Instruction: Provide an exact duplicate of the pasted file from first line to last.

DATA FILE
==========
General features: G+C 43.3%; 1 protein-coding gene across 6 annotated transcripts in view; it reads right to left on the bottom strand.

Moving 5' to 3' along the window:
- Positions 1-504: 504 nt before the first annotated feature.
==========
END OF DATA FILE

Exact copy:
General features: G+C 43.3%; 1 protein-coding gene across 6 annotated transcripts in view; it reads right to left on the bottom strand.

Moving 5' to 3' along the window:
- Positions 1-504: 504 nt before the first annotated feature.